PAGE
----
It’s almost a given that in one’s lifetime either a friend, family member, loved one or oneself will be diagnosed with cancer. It surrounds us and is a part of our life even if it’s just a fleeting moment because we experience a pain, feel something somewhere on our body, or just self-diagnos.
So you would think when my brother Harvey called me to say he was on his way to see his doctor because he thought he felt a lump, or something on his breast area, I would have been more prepared. Especially knowing that we have an aunt, our mother and myself all who have experienced breast cancer I could have predicted the outcome.
Let’s rewind by a couple of years; after my personal third bout with breast cancer and living a fairly healthy lifestyle, I decided it was time to do some genetic testing. My family is of the Ashkenazi European Jewish decent, my mother had lost 2 half brothers to cancers and along with my aunt and mother, I knew there had to be more that would explain these recurrences. The genetic testing showed the BRCA2 mutation that puts my family at a higher risk of developing cancer in different areas. When I explained the details to both of my brothers, I knew they were listening but not sure they were actually hearing me. Unfortunately they understand it much more clearly now!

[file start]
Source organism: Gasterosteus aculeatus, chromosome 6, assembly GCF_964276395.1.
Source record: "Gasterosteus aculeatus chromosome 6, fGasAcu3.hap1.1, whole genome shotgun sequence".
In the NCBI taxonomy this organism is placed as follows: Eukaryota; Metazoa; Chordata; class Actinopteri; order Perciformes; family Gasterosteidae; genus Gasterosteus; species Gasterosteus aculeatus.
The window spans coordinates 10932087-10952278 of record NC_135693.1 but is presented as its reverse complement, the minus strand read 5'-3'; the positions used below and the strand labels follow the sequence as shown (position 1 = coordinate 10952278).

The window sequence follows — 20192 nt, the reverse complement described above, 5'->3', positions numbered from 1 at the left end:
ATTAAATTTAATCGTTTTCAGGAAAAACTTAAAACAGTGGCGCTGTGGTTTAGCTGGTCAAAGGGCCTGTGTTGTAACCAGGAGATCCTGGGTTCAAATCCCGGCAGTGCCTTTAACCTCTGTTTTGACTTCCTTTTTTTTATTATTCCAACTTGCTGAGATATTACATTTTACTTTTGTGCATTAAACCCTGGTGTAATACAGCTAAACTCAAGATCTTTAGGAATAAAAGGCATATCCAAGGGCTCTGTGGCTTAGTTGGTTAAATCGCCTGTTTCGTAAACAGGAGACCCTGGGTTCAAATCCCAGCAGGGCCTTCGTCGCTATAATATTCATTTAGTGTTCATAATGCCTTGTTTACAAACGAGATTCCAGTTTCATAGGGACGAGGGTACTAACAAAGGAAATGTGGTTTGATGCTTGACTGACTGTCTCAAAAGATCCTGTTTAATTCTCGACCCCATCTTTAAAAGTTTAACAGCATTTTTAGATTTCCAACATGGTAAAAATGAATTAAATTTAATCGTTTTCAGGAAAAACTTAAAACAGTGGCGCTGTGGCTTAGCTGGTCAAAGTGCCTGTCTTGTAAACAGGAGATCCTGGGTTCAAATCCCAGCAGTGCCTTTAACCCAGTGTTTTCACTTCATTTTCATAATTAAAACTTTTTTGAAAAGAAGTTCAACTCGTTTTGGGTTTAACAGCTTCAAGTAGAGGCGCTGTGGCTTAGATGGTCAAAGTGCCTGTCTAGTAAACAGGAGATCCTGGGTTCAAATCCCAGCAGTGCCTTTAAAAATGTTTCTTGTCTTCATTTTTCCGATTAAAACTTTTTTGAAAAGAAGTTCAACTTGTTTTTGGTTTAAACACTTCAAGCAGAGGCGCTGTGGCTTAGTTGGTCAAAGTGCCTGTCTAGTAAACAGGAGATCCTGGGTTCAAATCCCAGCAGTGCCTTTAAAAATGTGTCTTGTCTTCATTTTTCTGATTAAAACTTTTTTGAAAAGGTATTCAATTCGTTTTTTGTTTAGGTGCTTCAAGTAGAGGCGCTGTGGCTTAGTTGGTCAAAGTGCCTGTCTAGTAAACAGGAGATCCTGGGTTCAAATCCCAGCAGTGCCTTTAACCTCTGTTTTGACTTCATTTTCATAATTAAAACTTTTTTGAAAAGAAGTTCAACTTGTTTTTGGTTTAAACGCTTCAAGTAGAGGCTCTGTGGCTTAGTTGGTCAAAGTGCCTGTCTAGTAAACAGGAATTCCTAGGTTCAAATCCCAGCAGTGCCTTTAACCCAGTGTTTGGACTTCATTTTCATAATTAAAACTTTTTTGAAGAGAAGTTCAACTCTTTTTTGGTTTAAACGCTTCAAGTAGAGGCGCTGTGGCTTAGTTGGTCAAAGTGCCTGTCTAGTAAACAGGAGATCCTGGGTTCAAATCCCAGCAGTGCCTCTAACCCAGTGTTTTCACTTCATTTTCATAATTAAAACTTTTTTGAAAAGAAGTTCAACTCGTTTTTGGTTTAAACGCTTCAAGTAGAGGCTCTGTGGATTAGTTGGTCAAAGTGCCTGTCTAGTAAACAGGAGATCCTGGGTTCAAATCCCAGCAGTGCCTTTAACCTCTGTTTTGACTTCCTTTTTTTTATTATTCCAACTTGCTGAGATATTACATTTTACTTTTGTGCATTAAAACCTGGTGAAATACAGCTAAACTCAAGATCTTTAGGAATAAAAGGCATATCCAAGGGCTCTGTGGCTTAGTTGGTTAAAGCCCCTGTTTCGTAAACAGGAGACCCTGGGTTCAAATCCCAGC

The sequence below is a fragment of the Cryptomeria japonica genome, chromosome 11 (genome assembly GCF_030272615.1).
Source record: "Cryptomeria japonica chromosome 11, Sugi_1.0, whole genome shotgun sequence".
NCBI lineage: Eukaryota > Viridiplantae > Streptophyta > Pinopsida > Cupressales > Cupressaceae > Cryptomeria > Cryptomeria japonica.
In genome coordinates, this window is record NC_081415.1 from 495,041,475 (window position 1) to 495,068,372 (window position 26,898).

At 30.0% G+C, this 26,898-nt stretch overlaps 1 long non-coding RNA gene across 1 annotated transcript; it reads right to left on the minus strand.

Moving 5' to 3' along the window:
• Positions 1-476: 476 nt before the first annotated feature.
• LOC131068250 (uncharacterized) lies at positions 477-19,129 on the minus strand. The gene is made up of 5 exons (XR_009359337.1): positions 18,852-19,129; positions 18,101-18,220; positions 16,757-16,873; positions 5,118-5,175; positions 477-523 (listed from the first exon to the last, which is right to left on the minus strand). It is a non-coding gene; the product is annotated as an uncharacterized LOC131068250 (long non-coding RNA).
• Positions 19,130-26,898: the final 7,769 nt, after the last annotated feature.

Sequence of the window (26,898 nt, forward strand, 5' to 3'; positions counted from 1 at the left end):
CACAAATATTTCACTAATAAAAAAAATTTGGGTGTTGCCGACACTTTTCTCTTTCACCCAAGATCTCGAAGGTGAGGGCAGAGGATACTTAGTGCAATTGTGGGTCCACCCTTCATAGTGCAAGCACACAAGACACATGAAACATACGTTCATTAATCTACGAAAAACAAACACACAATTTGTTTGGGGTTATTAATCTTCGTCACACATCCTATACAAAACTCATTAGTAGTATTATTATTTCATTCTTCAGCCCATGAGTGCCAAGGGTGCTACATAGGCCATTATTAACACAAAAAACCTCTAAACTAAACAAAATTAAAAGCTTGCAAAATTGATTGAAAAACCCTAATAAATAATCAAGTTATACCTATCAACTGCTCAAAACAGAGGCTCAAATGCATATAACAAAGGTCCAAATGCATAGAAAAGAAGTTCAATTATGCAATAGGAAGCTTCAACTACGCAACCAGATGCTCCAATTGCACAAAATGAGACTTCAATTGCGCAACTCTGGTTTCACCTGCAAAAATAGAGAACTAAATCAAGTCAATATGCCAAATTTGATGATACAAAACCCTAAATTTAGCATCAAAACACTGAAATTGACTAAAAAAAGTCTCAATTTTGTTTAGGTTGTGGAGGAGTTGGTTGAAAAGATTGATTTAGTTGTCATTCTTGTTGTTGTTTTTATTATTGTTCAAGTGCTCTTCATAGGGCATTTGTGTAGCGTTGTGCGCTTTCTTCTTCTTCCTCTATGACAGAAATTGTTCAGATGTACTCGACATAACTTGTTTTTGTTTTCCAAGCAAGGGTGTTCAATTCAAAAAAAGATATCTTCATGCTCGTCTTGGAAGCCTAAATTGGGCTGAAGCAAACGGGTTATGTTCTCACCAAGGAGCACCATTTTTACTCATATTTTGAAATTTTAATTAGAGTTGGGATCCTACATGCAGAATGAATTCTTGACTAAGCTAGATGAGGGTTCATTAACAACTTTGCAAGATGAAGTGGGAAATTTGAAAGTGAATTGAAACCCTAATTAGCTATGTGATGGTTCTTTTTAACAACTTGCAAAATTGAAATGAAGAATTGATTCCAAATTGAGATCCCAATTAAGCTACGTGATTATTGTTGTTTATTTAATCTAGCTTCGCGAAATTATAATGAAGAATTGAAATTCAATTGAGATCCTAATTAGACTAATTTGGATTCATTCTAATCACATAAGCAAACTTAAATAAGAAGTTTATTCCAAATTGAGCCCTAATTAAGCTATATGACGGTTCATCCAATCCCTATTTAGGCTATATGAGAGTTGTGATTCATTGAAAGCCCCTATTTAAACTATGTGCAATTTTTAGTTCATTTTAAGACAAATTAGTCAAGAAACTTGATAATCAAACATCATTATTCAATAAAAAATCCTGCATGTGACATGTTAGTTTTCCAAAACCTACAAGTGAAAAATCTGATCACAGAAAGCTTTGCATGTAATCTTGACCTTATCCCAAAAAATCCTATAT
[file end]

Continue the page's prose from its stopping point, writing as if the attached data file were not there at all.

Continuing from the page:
HIS Breast Cancer Awareness was formed because my brother Harvey I. Singer was diagnosed after a mammogram, ultra sound and breast biopsy, with Breast Cancer. He too has had genetic testing to reveal he is also a carrier of the BRCA2 mutation. Having a diagnosis of breast cancer is never easy, but to be a male it’s a thousand times more difficult and in many ways, very humiliating. My other brother just recently was tested and is also a BRCA2 carrier- the chances of all 3 siblings being a carrier is almost beyond believable. Between the three of us we have 7 sons and just one daughter.
We learned how little information and awareness exist on this diagnosis and so for our children and all men, we knew we needed to help make a difference. We need to lessen the humiliation so men can deal with a diagnosis of Breast Cancer as it should be, a disease, not a stigmatism. I came up with the name HIS because it is my brother’s initials and it is in his honor that I am proud to help bring awareness, education and insight for all men.
Modah Ani, I Am Thankful